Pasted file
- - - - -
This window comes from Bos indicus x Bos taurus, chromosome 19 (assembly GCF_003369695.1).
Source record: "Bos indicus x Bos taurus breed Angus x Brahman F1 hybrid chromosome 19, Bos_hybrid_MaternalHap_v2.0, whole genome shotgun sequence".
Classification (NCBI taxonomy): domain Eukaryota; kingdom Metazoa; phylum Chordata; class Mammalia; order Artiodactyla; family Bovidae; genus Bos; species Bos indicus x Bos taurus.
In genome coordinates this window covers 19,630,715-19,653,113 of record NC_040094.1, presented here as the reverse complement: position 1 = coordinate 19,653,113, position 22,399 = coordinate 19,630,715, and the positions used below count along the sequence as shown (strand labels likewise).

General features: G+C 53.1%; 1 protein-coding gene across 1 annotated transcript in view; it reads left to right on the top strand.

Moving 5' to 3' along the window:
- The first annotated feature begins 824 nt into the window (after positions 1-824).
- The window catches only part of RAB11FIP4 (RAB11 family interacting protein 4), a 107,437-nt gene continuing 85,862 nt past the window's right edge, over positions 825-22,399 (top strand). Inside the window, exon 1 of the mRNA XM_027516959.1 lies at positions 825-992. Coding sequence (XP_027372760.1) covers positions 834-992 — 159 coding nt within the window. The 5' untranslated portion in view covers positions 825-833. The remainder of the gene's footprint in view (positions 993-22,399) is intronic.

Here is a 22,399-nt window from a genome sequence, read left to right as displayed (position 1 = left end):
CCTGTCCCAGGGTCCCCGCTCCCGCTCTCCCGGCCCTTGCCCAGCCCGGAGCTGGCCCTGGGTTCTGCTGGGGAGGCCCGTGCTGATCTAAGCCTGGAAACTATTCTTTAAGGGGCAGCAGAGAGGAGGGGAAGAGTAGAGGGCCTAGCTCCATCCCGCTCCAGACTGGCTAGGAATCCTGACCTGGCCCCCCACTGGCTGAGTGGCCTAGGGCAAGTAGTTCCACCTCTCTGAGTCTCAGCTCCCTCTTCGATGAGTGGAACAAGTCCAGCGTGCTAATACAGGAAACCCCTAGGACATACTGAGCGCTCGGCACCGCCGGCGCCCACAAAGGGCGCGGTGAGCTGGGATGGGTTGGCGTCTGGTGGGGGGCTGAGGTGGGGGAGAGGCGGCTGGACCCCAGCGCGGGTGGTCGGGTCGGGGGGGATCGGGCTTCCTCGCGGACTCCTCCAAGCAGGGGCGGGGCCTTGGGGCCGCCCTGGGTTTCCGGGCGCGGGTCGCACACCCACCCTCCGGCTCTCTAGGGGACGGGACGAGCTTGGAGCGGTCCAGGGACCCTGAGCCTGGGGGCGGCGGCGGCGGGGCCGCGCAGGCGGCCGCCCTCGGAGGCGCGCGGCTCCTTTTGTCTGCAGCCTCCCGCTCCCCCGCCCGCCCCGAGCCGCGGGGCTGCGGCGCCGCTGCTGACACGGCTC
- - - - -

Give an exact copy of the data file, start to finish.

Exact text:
This window comes from Bos indicus x Bos taurus, chromosome 19 (assembly GCF_003369695.1).
Source record: "Bos indicus x Bos taurus breed Angus x Brahman F1 hybrid chromosome 19, Bos_hybrid_MaternalHap_v2.0, whole genome shotgun sequence".
Classification (NCBI taxonomy): domain Eukaryota; kingdom Metazoa; phylum Chordata; class Mammalia; order Artiodactyla; family Bovidae; genus Bos; species Bos indicus x Bos taurus.
In genome coordinates this window covers 19,630,715-19,653,113 of record NC_040094.1, presented here as the reverse complement: position 1 = coordinate 19,653,113, position 22,399 = coordinate 19,630,715, and the positions used below count along the sequence as shown (strand labels likewise).

General features: G+C 53.1%; 1 protein-coding gene across 1 annotated transcript in view; it reads left to right on the top strand.

Moving 5' to 3' along the window:
- The first annotated feature begins 824 nt into the window (after positions 1-824).
- The window catches only part of RAB11FIP4 (RAB11 family interacting protein 4), a 107,437-nt gene continuing 85,862 nt past the window's right edge, over positions 825-22,399 (top strand). Inside the window, exon 1 of the mRNA XM_027516959.1 lies at positions 825-992. Coding sequence (XP_027372760.1) covers positions 834-992 — 159 coding nt within the window. The 5' untranslated portion in view covers positions 825-833. The remainder of the gene's footprint in view (positions 993-22,399) is intronic.

Here is a 22,399-nt window from a genome sequence, read left to right as displayed (position 1 = left end):
CCTGTCCCAGGGTCCCCGCTCCCGCTCTCCCGGCCCTTGCCCAGCCCGGAGCTGGCCCTGGGTTCTGCTGGGGAGGCCCGTGCTGATCTAAGCCTGGAAACTATTCTTTAAGGGGCAGCAGAGAGGAGGGGAAGAGTAGAGGGCCTAGCTCCATCCCGCTCCAGACTGGCTAGGAATCCTGACCTGGCCCCCCACTGGCTGAGTGGCCTAGGGCAAGTAGTTCCACCTCTCTGAGTCTCAGCTCCCTCTTCGATGAGTGGAACAAGTCCAGCGTGCTAATACAGGAAACCCCTAGGACATACTGAGCGCTCGGCACCGCCGGCGCCCACAAAGGGCGCGGTGAGCTGGGATGGGTTGGCGTCTGGTGGGGGGCTGAGGTGGGGGAGAGGCGGCTGGACCCCAGCGCGGGTGGTCGGGTCGGGGGGGATCGGGCTTCCTCGCGGACTCCTCCAAGCAGGGGCGGGGCCTTGGGGCCGCCCTGGGTTTCCGGGCGCGGGTCGCACACCCACCCTCCGGCTCTCTAGGGGACGGGACGAGCTTGGAGCGGTCCAGGGACCCTGAGCCTGGGGGCGGCGGCGGCGGGGCCGCGCAGGCGGCCGCCCTCGGAGGCGCGCGGCTCCTTTTGTCTGCAGCCTCCCGCTCCCCCGCCCGCCCCGAGCCGCGGGGCTGCGGCGCCGCTGCTGACACGGCTC